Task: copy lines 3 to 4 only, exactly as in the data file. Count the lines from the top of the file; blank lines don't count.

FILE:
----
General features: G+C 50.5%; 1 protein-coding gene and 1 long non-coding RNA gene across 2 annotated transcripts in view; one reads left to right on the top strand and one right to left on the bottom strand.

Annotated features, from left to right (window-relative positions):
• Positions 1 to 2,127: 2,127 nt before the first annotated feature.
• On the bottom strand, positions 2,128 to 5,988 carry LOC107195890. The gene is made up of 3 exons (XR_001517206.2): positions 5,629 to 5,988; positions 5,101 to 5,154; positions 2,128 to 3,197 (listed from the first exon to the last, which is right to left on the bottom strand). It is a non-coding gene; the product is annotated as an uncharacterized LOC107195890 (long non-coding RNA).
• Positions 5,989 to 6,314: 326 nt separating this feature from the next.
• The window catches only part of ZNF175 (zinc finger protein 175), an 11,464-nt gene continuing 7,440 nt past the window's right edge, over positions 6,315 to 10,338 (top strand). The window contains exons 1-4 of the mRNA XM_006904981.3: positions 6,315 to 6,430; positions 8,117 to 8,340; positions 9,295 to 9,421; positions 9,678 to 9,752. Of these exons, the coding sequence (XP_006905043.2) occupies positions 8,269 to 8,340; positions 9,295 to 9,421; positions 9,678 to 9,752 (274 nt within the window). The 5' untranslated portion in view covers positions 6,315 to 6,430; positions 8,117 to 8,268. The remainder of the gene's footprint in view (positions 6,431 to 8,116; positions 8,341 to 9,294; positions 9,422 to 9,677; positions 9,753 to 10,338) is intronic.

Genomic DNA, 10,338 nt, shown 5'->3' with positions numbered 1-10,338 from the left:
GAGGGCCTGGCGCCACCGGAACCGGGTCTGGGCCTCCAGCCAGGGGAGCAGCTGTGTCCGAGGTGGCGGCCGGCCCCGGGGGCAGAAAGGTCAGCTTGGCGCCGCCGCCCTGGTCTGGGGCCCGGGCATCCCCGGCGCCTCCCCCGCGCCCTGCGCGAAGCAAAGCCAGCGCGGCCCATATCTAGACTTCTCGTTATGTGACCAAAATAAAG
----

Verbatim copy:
• Positions 1 to 2,127: 2,127 nt before the first annotated feature.
• On the bottom strand, positions 2,128 to 5,988 carry LOC107195890. The gene is made up of 3 exons (XR_001517206.2): positions 5,629 to 5,988; positions 5,101 to 5,154; positions 2,128 to 3,197 (listed from the first exon to the last, which is right to left on the bottom strand). It is a non-coding gene; the product is annotated as an uncharacterized LOC107195890 (long non-coding RNA).